Sun and Grit

Sun

every time I stare into the sun

I recall the weight of my gun

sounds and smells, angry and foreign

I am America’s displaced sister and son

every time I look up at the moon

my death could be awaiting me over the dune

o God, Mom,  I hope I make it home soon

before I’m lost in the desert with my platoon

the one time my friend got it in the head

all of the world turned a bloody red

I don’t know how many we left for dead

was it our actions or something I heard said

Everytime I look around my hometown

how there’s not a single violent sound

I’m alone and dead but above ground

I wonder if I have lived through something profound

why can’t I forget what I have seen

were the old vets just tougher and mean?

maybe they bore all of the same dynamite sheen,

back then we just covered it up real clean

War is hell and hell is war

I am much different from before

Mother, please know I will always love you more

I can no longer stay I am out to shore

I could not find any reason

that I felt this feeling of treason

I am a killer amongst in my season

I was USA’s golden sister and son…

now the American and the gun are one

 

image courtesy of Pinterest

 

50 thoughts on “Sun and Grit

  1. Quite a memory! 😥
    Is there anything more complex?
    I do love that there is a growing love and respect for our veterans in Australia.
    And honestly, what words are there? I’ll just send some cyber love ❤

    Liked by 1 person

    1. PS I don’t believe they were tougher and mean, there were a lot of hidden problems. We see them every ANZAC day at the veterans’ breakfast, pouring plenty of delicious stuff into their coffees and teas… plenty of broken wives too, hidden. So heart breaking.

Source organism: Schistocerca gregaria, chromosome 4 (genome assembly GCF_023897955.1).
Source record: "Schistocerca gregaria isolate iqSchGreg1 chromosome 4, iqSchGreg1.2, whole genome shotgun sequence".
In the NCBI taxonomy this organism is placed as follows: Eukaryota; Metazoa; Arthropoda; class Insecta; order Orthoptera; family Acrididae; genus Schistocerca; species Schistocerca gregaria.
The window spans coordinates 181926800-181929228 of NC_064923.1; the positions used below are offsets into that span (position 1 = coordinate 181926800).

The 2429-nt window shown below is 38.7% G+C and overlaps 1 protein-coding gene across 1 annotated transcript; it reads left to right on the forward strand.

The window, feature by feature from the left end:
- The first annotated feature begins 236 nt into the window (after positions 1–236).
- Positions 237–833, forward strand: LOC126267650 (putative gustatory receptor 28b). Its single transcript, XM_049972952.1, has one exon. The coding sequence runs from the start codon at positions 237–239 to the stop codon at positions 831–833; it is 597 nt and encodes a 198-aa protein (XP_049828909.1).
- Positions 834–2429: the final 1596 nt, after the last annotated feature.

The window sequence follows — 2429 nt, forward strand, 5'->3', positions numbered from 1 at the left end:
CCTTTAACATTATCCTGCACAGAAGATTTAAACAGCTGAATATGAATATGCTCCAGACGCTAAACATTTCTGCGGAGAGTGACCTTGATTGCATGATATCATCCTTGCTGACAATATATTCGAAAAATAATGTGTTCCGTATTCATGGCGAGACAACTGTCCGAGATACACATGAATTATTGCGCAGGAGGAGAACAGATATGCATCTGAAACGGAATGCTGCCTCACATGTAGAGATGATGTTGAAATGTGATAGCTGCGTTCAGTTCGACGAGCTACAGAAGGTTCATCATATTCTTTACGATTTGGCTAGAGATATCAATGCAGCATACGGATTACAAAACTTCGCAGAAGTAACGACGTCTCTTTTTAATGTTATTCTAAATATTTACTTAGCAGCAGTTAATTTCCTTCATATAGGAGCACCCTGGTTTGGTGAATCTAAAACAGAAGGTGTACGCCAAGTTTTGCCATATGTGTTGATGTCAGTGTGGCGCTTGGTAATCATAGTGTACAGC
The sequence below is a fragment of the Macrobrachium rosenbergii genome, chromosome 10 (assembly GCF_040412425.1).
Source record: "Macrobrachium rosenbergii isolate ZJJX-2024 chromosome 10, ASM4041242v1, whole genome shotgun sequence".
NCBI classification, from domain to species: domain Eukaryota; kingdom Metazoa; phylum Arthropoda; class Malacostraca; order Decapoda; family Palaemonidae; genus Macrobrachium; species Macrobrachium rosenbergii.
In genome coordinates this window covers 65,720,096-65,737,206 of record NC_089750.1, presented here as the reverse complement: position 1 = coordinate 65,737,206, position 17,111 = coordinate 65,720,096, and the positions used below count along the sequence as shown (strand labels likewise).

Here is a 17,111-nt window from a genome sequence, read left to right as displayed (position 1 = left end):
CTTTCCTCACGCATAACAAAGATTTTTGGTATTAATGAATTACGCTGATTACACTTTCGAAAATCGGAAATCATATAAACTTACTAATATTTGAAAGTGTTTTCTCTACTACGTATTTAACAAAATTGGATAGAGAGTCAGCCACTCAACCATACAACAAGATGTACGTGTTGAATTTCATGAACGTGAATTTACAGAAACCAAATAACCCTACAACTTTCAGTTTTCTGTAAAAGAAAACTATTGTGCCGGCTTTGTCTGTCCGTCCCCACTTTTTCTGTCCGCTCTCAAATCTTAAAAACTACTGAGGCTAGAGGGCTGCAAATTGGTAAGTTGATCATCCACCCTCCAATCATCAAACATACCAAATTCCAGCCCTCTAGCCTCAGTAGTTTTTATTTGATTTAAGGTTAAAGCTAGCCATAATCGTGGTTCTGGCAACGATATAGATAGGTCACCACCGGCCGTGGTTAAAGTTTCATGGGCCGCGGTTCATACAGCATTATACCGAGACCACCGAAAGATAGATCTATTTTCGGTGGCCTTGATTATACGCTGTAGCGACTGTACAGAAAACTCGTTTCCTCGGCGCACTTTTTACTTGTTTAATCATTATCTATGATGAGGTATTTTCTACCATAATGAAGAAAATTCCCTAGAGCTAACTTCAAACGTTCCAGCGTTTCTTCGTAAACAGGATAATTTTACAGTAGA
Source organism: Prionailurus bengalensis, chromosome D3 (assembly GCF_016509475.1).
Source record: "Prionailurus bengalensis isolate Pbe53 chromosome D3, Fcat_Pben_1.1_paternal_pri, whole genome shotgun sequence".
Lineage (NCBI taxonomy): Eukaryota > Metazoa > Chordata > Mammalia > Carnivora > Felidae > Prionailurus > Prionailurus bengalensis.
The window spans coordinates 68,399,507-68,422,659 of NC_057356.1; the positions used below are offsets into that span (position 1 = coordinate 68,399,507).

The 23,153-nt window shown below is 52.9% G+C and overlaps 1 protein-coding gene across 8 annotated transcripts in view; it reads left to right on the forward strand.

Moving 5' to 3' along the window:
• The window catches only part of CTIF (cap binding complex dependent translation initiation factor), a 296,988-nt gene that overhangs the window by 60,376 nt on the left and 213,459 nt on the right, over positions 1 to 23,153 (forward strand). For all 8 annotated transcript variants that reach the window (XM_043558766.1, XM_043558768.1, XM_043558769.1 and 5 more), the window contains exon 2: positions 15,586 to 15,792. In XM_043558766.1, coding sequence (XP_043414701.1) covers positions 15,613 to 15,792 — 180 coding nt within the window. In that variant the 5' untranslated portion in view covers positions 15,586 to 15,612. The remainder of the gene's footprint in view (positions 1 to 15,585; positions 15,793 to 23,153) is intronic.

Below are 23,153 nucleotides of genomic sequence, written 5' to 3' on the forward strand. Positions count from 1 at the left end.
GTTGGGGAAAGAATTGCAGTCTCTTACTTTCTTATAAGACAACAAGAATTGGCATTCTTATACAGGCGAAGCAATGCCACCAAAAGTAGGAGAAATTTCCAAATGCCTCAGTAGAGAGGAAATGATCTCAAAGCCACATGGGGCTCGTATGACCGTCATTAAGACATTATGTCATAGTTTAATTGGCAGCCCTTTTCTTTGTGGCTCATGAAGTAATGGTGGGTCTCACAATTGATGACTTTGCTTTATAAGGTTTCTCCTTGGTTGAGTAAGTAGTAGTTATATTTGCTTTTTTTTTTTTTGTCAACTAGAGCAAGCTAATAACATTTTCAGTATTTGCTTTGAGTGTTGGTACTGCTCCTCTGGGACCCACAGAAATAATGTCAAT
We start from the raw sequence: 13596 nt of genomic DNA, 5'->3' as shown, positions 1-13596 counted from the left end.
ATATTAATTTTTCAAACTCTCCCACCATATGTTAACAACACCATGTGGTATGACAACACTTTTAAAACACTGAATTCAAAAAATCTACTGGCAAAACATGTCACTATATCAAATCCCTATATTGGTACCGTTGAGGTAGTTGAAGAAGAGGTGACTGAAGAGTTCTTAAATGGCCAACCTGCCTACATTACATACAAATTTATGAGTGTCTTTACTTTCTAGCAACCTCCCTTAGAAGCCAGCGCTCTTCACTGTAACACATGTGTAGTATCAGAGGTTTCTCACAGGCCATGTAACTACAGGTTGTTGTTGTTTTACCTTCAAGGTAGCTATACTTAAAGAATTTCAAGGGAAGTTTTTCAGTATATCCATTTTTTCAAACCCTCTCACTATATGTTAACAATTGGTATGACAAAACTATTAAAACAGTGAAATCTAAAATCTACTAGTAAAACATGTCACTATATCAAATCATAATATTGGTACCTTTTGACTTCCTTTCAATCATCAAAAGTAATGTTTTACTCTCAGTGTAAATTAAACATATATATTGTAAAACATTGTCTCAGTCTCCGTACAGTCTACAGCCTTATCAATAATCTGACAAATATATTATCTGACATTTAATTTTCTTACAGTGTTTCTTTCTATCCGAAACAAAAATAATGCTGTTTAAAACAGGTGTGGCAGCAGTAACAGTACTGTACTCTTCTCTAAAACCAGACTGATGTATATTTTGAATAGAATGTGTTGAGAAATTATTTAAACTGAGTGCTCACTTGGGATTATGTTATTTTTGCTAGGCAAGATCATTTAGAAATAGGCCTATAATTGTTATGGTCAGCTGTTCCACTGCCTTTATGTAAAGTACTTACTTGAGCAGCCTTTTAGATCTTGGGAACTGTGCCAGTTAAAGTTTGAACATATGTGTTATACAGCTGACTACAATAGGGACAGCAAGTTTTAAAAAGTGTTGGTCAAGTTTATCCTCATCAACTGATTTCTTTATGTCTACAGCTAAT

Liked by 1 person

      1. My dad only talked about it once. My granddad told us kinds of things about WW2. He had taken a very humorous approach to recounting his experiences. He never talked about the ugly parts of it though. It was watered down for us. The things he saw, I can’t imagine

        Liked by 1 person

      2. I know the people who work in refugee camps etc say that these people, children too, who have seen unspeakable things, tend to develop sophisticated macabre senses of humour to deal with it all. I can’t imagine either. I don’t want my imagination to even go there, it’s just horrifying.

        Liked by 1 person

      3. it helped that some of their parents were awesome…one of them was foolish enough to dare me to eat this huge piece of peanut butter pie, and of course I did it. He had to buy me a whole pie. I know, just crazy times 😉

        Liked by 1 person

      4. well then that’s where we will meet!! although, cocaine and prostitution are illegal there, boring old USA. Idk about puggles, but they should be, they’re positively bananas! 😉

        Liked by 1 person

      5. hahaha I was thinking eating a lot of peanut butter pie will do it for me these days lol or maybe banana…as for puggles, aren’t they baby platypuses platypi?
        Ugh, I have to go, so great to catch you!!

        Liked by 1 person

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